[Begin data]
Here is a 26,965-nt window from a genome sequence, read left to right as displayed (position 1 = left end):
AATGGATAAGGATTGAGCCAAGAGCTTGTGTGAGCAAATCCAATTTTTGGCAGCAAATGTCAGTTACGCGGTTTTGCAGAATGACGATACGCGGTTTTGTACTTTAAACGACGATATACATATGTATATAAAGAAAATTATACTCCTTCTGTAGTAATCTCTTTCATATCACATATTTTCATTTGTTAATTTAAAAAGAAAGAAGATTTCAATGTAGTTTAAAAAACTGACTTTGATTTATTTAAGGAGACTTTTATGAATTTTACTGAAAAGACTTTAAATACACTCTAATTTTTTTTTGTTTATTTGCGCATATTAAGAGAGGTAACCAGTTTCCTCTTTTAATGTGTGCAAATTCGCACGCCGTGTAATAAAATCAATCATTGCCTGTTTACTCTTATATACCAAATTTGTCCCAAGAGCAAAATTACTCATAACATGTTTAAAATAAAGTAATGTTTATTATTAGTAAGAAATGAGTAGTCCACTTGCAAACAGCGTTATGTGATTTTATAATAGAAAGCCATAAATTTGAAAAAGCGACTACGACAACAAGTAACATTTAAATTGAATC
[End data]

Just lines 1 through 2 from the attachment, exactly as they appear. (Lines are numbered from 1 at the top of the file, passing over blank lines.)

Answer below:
Here is a 26,965-nt window from a genome sequence, read left to right as displayed (position 1 = left end):
AATGGATAAGGATTGAGCCAAGAGCTTGTGTGAGCAAATCCAATTTTTGGCAGCAAATGTCAGTTACGCGGTTTTGCAGAATGACGATACGCGGTTTTGTACTTTAAACGACGATATACATATGTATATAAAGAAAATTATACTCCTTCTGTAGTAATCTCTTTCATATCACATATTTTCATTTGTTAATTTAAAAAGAAAGAAGATTTCAATGTAGTTTAAAAAACTGACTTTGATTTATTTAAGGAGACTTTTATGAATTTTACTGAAAAGACTTTAAATACACTCTAATTTTTTTTTGTTTATTTGCGCATATTAAGAGAGGTAACCAGTTTCCTCTTTTAATGTGTGCAAATTCGCACGCCGTGTAATAAAATCAATCATTGCCTGTTTACTCTTATATACCAAATTTGTCCCAAGAGCAAAATTACTCATAACATGTTTAAAATAAAGTAATGTTTATTATTAGTAAGAAATGAGTAGTCCACTTGCAAACAGCGTTATGTGATTTTATAATAGAAAGCCATAAATTTGAAAAAGCGACTACGACAACAAGTAACATTTAAATTGAATC